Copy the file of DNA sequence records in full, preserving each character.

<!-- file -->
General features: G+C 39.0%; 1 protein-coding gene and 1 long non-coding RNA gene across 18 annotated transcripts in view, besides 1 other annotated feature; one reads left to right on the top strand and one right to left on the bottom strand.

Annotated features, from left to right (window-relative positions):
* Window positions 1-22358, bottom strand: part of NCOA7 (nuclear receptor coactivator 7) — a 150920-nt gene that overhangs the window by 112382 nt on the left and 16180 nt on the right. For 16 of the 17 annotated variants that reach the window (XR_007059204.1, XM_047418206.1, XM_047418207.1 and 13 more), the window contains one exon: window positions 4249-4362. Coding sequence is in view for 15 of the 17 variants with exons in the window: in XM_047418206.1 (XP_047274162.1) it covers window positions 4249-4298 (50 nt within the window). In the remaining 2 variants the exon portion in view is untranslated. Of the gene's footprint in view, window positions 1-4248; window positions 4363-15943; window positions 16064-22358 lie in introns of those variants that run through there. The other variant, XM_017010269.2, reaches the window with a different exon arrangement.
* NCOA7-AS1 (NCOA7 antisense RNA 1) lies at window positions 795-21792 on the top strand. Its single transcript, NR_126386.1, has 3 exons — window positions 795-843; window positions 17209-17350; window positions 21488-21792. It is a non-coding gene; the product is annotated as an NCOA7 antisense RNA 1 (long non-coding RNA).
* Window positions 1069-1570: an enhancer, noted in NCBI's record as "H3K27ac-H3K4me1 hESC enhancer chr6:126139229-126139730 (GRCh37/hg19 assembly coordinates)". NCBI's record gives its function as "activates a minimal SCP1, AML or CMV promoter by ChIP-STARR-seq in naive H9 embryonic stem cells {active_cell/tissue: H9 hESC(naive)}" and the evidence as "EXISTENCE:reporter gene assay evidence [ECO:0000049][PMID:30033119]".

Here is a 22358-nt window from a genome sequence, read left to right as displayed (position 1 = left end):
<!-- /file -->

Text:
General features: G+C 39.0%; 1 protein-coding gene and 1 long non-coding RNA gene across 18 annotated transcripts in view, besides 1 other annotated feature; one reads left to right on the top strand and one right to left on the bottom strand.

Annotated features, from left to right (window-relative positions):
* Window positions 1-22358, bottom strand: part of NCOA7 (nuclear receptor coactivator 7) — a 150920-nt gene that overhangs the window by 112382 nt on the left and 16180 nt on the right. For 16 of the 17 annotated variants that reach the window (XR_007059204.1, XM_047418206.1, XM_047418207.1 and 13 more), the window contains one exon: window positions 4249-4362. Coding sequence is in view for 15 of the 17 variants with exons in the window: in XM_047418206.1 (XP_047274162.1) it covers window positions 4249-4298 (50 nt within the window). In the remaining 2 variants the exon portion in view is untranslated. Of the gene's footprint in view, window positions 1-4248; window positions 4363-15943; window positions 16064-22358 lie in introns of those variants that run through there. The other variant, XM_017010269.2, reaches the window with a different exon arrangement.
* NCOA7-AS1 (NCOA7 antisense RNA 1) lies at window positions 795-21792 on the top strand. Its single transcript, NR_126386.1, has 3 exons — window positions 795-843; window positions 17209-17350; window positions 21488-21792. It is a non-coding gene; the product is annotated as an NCOA7 antisense RNA 1 (long non-coding RNA).
* Window positions 1069-1570: an enhancer, noted in NCBI's record as "H3K27ac-H3K4me1 hESC enhancer chr6:126139229-126139730 (GRCh37/hg19 assembly coordinates)". NCBI's record gives its function as "activates a minimal SCP1, AML or CMV promoter by ChIP-STARR-seq in naive H9 embryonic stem cells {active_cell/tissue: H9 hESC(naive)}" and the evidence as "EXISTENCE:reporter gene assay evidence [ECO:0000049][PMID:30033119]".

Here is a 22358-nt window from a genome sequence, read left to right as displayed (position 1 = left end):